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Aggressive regulations threaten DC food trucks and farmers markets with harsh fines, jail time

Government regulations

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(NaturalNews) The District of Criminals seems to be in a desperate search for new ways to criminalize free trade, with new proposed amendments that would put vendors at farmers markets and food trucks, as well as ticket "scalpers," at risk of harsh fines and even prison time for violating the district's complicated and highly restrictive street vending regulations.

The R Street Institute reports that the Washington, D.C., District Council's Business, Consumer and Regulatory Affairs Committee recently held hearings on the new proposals, which would substantially increase the penalties associated with vending code violations. Rather than incur a simple $50 fine, violators would be ticketed up to $300, according to reports, and could face up to 90 days in prison.

"[T]he DC City Council is considering legislation imposing harsh fines and jail sentences on food trucks and farmer's
markets who violate DC's incredibly burdensome food regulations," wrote Norm Singleton for Campaign for Liberty. "These new penalties will raise the price DC consumers pay for food; they also will discourage potential entrepreneurs from starting their own food truck business."

By targeting 'scalpers,' D.C. pushes food vendors in front of the bus

The proposals come as the council accidentally failed to reinstate regulations, which recently expired, outlawing street "scalpers" from selling tickets to shows and other events on public property. But the reinstatement of this prohibition, along with a corresponding escalation of associated penalties for violations, threatens food vendors and ticket "scalpers" alike.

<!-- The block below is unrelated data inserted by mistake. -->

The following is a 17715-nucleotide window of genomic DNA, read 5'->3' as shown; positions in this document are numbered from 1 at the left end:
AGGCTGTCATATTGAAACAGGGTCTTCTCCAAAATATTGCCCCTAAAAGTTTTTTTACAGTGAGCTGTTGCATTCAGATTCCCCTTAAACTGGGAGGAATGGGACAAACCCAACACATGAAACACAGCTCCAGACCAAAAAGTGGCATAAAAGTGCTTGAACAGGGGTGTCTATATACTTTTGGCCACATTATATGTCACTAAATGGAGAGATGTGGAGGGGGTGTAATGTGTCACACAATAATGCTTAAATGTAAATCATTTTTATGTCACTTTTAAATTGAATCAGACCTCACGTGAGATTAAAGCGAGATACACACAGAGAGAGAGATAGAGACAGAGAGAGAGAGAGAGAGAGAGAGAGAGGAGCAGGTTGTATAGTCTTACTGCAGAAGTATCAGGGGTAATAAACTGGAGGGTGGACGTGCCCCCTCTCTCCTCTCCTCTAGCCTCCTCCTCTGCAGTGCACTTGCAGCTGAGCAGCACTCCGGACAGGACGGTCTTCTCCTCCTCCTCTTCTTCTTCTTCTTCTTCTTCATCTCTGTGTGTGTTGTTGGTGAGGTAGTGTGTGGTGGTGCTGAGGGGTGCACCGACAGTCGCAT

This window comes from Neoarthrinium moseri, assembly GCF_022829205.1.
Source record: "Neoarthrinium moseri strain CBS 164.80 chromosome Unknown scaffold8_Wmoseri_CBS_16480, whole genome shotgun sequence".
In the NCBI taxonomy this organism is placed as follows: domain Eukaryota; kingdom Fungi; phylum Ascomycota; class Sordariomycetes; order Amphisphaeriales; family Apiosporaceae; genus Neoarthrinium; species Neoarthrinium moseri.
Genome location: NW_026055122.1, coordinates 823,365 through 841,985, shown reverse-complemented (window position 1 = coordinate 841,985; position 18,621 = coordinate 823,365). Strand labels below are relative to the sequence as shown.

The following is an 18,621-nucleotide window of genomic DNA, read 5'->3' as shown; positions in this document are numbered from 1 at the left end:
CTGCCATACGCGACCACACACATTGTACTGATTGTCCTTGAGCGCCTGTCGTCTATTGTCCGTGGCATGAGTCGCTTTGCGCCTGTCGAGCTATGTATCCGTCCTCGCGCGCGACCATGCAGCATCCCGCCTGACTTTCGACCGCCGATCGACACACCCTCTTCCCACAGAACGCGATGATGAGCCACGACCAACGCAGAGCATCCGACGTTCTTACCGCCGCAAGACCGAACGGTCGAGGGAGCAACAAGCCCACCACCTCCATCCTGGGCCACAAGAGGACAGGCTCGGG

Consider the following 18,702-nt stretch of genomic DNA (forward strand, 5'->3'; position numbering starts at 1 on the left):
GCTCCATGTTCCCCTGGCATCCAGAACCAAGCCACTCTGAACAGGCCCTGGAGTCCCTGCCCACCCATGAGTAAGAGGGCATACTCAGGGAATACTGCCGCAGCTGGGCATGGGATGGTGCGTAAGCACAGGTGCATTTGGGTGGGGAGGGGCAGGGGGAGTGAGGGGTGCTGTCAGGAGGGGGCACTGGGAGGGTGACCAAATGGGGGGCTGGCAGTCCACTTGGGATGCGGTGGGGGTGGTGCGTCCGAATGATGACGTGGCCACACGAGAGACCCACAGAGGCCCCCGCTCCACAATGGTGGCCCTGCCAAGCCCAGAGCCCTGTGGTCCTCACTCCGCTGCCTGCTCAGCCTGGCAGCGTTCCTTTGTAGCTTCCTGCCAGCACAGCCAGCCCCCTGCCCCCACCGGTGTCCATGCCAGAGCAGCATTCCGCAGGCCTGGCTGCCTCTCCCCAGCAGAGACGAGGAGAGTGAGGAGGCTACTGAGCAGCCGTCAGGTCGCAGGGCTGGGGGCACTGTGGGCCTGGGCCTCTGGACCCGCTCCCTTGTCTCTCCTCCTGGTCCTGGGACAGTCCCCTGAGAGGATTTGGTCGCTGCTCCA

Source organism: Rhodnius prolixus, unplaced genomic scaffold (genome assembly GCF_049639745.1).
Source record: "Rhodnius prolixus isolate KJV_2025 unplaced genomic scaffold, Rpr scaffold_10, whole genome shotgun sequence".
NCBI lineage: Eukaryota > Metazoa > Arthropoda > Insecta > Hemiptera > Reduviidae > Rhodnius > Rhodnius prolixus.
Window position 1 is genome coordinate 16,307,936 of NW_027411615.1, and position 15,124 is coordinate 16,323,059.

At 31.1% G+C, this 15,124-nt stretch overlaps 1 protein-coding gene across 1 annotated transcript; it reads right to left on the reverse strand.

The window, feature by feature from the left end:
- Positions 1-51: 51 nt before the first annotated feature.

"The addition of criminal penalties to the vending code also has broader implications for street vendors generally, and come on the heels of a lengthy fight over where the district's food trucks would be allowed to park," explains RStreet.org.

"That battle resulted in an earlier major overhaul of vending regulations passed last June, which created limited 'vending zones' within which food trucks selected via a new lottery system would be allowed to operate."

Then there is the issue of why some places like D.C. even restrict ticket scalping in the first place. In a blog post published by The Washington Post back in 2013, reporter Lydia DePillis questioned why scalping is looked at negatively, since it essentially corrects a common market malfunction whereby event tickets are not being sold for what they are actually worth.

"After all, scalpers just make up for market inefficiency, by capturing the difference between what the venue decides the ticket is worth and what the market thinks it's actually worth," writes DePillis. "And shouldn't ticket vendors be able to cut scalpers out of the process by instituting a dynamic pricing system that charges more for in-demand tickets and increases ticket prices as the event comes closer?"

Heavy restrictions and regulatory requirements squelching local food movement in D.C.

All this aggression toward street vendors will only make it more difficult for average people to make a living with little overhead and upfront costs. Setting up a food truck, after all, is typically a much less expensive venture than buying or leasing a brick-and-mortar food establishment. And selling fresh produce at a farmers market is similarly more feasible and accessible than, say, establishing a full-service grocery store.

"There are also a few other new bureaucratic requirements this year just to open a market," adds Washington City Paper about the iron-fisted regulations food vendors in D.C. face today.

"In the past, most market organizers dealt primarily with the Department of Transportation, which gives out public space permits. If vendors planned to cook food, the market would also need a propane permit from the Office of the Fire Marshall. If they were weighing vegetables on scales, they'd get a visit from DCRA's Office of Weights and Measures."

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